A few years ago we decided to develop some apps on the side and sell them for the ipad, kindle, nook, etc. I’m not at all technical but do all the research, writing and other little tasks. We came up with 10 apps – not great ones, just simple ones that each took only a few days to a couple weeks of work. Since then we’ve made an extra 50-65K per year on those apps without any additional work. None are excellent sellers but all together, and counting all the different marketplaces they’re in it’s become a nice stream of passive income for us.

    • win August 2, 2013, 1:19 pm

      Are your apps in the Apple app store? Which ones?

  • Mrs EconoWiser July 26, 2013, 3:05 am

    My husband and myself are working on an app. Hopefully we’ll launch within a couple of weeks. I also have this idea for an app to teach people how to get out of debt and live frugally. I guess that will take a couple of months to make…but as soon as I have something to show you I will!

  • Steve-o July 26, 2013, 3:16 am

    Banking and finance. Bear with me on this…

    If you start at the very bottom you do not require a degree. You are paid fuck all but if you specialise and move every 2-3 years you could end up somewhere quite interesting. The best piece of advice I can give for this path is learn how to use Excel properly. The entire global financial system is built on this (rightly or wrongly..) Buy a book on VBA and start automating tasks. People will love you for it.

    The path I took:

    Age 16 – Greeter in supermarket (customer service exp) – Min wage (£4.50 p/h)
    Age 19 – Job in retail bank call centre – Min wage (£5ish p/h)
    Age 20 – Job in loan processing back office for retail bank 2 – Min wage-ish
    Age 21 – Job in payments team for retail bank 3 – Min wage
    Age 21 – Job in FX team for investment bank – (£10 p/h)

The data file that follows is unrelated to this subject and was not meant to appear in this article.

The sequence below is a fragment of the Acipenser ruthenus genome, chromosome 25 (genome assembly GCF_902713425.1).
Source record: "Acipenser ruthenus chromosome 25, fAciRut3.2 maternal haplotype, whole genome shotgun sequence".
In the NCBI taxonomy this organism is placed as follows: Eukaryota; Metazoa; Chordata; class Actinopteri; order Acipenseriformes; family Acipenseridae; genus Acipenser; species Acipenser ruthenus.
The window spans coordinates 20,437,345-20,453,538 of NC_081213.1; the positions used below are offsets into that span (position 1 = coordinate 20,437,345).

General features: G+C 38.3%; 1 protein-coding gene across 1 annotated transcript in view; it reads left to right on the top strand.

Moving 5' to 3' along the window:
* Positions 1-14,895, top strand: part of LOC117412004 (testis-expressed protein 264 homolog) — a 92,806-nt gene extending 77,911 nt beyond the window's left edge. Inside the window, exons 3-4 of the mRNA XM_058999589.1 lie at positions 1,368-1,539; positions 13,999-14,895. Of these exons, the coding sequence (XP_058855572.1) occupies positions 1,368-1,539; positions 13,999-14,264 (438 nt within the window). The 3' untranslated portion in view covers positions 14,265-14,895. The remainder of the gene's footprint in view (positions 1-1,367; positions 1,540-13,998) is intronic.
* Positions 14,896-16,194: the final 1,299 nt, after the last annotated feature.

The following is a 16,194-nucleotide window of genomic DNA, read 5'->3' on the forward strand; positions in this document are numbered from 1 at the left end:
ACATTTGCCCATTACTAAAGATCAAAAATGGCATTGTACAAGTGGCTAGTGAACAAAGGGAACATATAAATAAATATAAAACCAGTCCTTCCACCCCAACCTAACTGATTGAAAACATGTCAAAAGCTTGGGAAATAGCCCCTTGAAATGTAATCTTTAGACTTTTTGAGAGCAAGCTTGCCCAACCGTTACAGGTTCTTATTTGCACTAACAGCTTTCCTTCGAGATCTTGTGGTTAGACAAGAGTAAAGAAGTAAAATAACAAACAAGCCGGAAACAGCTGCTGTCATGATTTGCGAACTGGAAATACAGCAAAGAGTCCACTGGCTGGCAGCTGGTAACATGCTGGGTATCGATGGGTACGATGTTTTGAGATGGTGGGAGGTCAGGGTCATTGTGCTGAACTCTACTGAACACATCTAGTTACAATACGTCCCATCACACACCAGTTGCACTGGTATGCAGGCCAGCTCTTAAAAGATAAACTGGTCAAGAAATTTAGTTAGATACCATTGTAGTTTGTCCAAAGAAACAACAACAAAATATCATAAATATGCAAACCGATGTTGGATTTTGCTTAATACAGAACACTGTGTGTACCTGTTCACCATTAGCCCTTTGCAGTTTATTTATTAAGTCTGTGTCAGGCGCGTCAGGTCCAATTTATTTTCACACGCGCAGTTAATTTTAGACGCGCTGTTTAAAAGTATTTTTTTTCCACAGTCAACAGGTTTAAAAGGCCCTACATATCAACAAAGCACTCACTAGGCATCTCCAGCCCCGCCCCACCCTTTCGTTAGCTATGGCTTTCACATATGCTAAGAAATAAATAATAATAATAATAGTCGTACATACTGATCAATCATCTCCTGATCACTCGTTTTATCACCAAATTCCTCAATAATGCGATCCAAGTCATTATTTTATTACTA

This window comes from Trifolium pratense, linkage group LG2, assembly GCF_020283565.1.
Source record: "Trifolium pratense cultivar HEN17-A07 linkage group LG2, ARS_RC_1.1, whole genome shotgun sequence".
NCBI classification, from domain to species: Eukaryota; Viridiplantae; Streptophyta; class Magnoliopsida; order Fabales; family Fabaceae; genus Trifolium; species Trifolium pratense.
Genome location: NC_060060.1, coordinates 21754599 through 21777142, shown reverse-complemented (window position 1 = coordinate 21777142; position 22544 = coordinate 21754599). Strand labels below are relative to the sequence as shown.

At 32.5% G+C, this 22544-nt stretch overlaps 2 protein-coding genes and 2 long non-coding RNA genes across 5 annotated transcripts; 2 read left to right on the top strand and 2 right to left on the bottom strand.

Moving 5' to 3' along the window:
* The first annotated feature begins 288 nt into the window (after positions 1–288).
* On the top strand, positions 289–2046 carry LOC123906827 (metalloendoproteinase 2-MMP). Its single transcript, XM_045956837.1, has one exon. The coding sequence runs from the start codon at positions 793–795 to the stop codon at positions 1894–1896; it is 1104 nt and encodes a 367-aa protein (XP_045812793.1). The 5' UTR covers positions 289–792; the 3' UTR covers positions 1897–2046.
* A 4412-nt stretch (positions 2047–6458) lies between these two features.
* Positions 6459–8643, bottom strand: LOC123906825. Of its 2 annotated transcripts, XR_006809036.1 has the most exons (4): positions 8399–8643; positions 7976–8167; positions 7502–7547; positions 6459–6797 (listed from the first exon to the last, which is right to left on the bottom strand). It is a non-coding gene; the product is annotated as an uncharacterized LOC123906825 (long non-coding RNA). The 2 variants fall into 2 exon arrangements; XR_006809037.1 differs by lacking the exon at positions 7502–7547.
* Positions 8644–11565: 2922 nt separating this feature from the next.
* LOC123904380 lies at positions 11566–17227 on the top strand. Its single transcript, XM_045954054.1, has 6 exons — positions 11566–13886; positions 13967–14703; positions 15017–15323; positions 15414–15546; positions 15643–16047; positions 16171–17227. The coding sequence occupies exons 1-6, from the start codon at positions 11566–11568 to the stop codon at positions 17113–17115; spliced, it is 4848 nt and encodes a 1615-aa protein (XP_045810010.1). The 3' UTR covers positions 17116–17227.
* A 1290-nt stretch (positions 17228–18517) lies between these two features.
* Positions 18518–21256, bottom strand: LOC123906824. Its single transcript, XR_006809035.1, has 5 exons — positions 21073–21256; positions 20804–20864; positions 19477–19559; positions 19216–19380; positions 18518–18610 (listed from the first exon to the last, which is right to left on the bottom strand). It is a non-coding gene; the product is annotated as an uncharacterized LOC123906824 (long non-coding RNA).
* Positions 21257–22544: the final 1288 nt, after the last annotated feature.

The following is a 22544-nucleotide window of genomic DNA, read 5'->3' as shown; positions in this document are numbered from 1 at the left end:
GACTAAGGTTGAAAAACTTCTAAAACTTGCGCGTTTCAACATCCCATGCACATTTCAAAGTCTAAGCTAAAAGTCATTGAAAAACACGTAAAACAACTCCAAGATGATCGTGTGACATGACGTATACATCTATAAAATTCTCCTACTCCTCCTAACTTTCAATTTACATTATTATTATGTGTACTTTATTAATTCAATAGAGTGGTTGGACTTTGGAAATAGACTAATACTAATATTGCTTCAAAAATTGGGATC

Age 23 – Job in investment ops for boutique asset manager – ( £12.50 – £19)
    Age 28 – Head of ops & IT for boutique asset manager 2 – (£38 p/h)

    This was a result of specialisation, starting young and always moving forward. Oddly enough at my last 2 interviews no-one even asked about degrees or qualifications (and both were on the spot offers). There comes a point once you are experienced enough that people hire you on that alone.

  • Matt July 26, 2013, 5:08 am

    I am a Corrections Officer and make over 50K a year plus sweet benefits and a nice pension to look forward to. What I don’t have is a college degree. I think it falls under the jobs nobody wants to do. It can definitely have some challenges and not everyone is cut out to do the job. We lose more than half of our new hires during the first year of work. But for not having a degree.. it is a good career.

  • Suzi July 26, 2013, 6:28 am

    Four words: nuclear power plant operator. You can make well over 6 figures with just a high school diploma.

  • Derek July 26, 2013, 6:39 am

    Awesome list so far!!

    This is one of the main reasons I believe all those 529 plans are a complete crock of shit. My tie up your money and not have the ability to get it back when there are so many options out there for our children?!?

    I think this list just goes to show that there is always room for someone to make a living if they put in the hard work and don’t give up!

  • JReyn July 26, 2013, 6:56 am

    One thing that doesn’t need a degree (but DOES need specialized skills) is to become an iOS developer. Back in college I knew plenty of people who were solid programmers even before they got their degree. Apple makes it pretty dang easy to put an app in the store and handles a lot of the legal aspects (even handles taxes, like an employer would, from what I understand). A lot of what “software engineering” degrees teach you is to work for a corporation and all that entails (working in a group, dealing with legacy code, that sort of thing), so you could totally skip the degree to just make apps. (Or, use the apps to FUND your degree, if you really want it). YES there is a risk in that just having an app is not a guarantee of success, but once you start making money it takes very little effort to keep that money flowing. If you make a few apps a year, even if each app doesn’t make much they might eventually add up to a nice flow of extra money.